Reference throughout this specification to “one embodiment” or “an embodiment” means that a particular feature, structure or characteristic described in connection with the embodiment is included in at least one embodiment of the present invention. Thus, appearances of the phrases “in one embodiment” or “in an embodiment” in various places throughout this specification are not necessarily all referring to the same embodiment. Furthermore, the particular features, structures or characteristics may be combined in any suitable manner in one or more embodiments.

In one embodiment of the present invention, a semiconductor-based optical switch or modulator is provided in a fully integrated solution on a single integrated circuit chip. One embodiment of the presently described optical switch includes an optical switching device disposed in a semiconductor substrate and can be used in a variety of high bandwidth applications including multi-processor, telecommunications, networking or the like.

In one embodiment, the presently described optical switching device is used to modulate the phase of a portion of an optical beam. In one embodiment, the optical switching device includes an array of trench capacitors disposed in a semiconductor substrate layer. In one embodiment, optical confinement layers and/or regions are employed to help confine at least a portion of an optical beam to pass through the array of trench capacitors. The optical switching device may be used to switch, modulate, route, etc. an optical beam in accordance with the teachings of the present invention.

Charge in the optical switching device is induced by the array of trench capacitors to modulate the phase of a portion of the optical beam directed through the optical switching device in response to a signal. In one embodiment, the control circuitry used to generate the signal to modulate the optical beam is integrated in the same die as the optical switching device. Thus, in one embodiment the optical switching device and the control circuitry are fully integrated on the same integrated circuit chip. In one embodiment, the optical beam is switched by the optical switching device selectively modulating the phase of a portion of the optical beam. In one embodiment, the phase of one portion of the optical beam is modulated by for example π relative to another portion of the optical beam. Both portions of the optical beam are merged or combined. In one embodiment, the portions of the optical beam are recombined within the semiconductor substrate. In another embodiment, the portions of the optical beam are recombined outside of the semiconductor substrate layer. The resulting interference between the portions of the optical beam having the relative phase differences results in modulation or switching of the optical beam in accordance with the teachings of the present invention.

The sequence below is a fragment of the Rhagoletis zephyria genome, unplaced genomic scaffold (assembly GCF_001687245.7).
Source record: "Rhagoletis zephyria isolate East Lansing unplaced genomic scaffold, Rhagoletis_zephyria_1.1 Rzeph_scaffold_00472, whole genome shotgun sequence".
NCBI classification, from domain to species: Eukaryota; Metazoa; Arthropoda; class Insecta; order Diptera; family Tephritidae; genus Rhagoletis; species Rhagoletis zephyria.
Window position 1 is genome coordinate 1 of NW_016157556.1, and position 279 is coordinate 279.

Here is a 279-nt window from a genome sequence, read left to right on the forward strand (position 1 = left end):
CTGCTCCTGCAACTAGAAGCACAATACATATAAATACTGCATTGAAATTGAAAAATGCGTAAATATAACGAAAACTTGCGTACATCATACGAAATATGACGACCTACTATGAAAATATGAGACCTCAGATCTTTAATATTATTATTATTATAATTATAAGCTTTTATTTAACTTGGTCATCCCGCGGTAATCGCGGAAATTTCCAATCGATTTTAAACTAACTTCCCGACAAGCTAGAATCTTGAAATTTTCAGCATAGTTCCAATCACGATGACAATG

FIG. 1 is a side view illustration of one embodiment of an optical switch 101 including an optical switching device 134 disposed in a semiconductor substrate layer 103. In one embodiment, optical switch 101 is a controlled collapse chip connection (C4) or flip chip packaged integrated circuit die coupled to package substrate 109 through ball bonds 107. As can be appreciated by those skilled in the art, ball bonds 107 provide more direct connections between the internal integrated circuit nodes of optical switch 101 and the pins 121 of package substrate 109, thereby reducing inductance problems associated with typical wire bond integrated circuit packaging technologies. In one embodiment, the internal integrated circuit nodes of optical switch 101 are located towards the front side 104 of optical switch 101. Another characteristic of flip chip packaging is that full access to a back side 102 of optical switch 101 is provided. It is appreciated that in another embodiment, optical switch 101 is not limited to being mounted in a flip chip packaged configuration. In other embodiments, packaging technologies other than flip chip packaging may be employed in accordance with the teachings of the present invention such as for example but not limited to wire bond packaging or the like.